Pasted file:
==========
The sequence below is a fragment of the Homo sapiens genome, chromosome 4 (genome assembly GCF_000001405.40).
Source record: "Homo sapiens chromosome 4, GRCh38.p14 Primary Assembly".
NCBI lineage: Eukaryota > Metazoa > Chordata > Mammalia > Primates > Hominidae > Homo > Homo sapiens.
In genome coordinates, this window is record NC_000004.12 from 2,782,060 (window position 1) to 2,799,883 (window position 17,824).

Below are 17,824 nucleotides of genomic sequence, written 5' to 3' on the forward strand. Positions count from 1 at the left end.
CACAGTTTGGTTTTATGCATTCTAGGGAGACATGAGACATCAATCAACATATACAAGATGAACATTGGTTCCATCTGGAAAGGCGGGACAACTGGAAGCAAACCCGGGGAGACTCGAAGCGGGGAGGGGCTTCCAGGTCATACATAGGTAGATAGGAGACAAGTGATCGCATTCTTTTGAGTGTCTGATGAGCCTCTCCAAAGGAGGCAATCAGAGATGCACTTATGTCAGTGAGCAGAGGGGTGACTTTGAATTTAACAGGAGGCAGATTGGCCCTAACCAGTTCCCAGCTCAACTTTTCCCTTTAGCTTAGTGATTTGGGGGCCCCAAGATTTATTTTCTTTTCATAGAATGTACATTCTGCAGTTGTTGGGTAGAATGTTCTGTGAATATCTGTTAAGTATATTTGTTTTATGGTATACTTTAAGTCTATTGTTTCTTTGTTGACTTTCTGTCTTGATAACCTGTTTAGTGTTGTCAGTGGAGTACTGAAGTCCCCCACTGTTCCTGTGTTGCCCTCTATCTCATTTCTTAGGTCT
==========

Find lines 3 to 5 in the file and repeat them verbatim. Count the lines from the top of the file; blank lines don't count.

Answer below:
NCBI lineage: Eukaryota > Metazoa > Chordata > Mammalia > Primates > Hominidae > Homo > Homo sapiens.
In genome coordinates, this window is record NC_000004.12 from 2,782,060 (window position 1) to 2,799,883 (window position 17,824).

Below are 17,824 nucleotides of genomic sequence, written 5' to 3' on the forward strand. Positions count from 1 at the left end.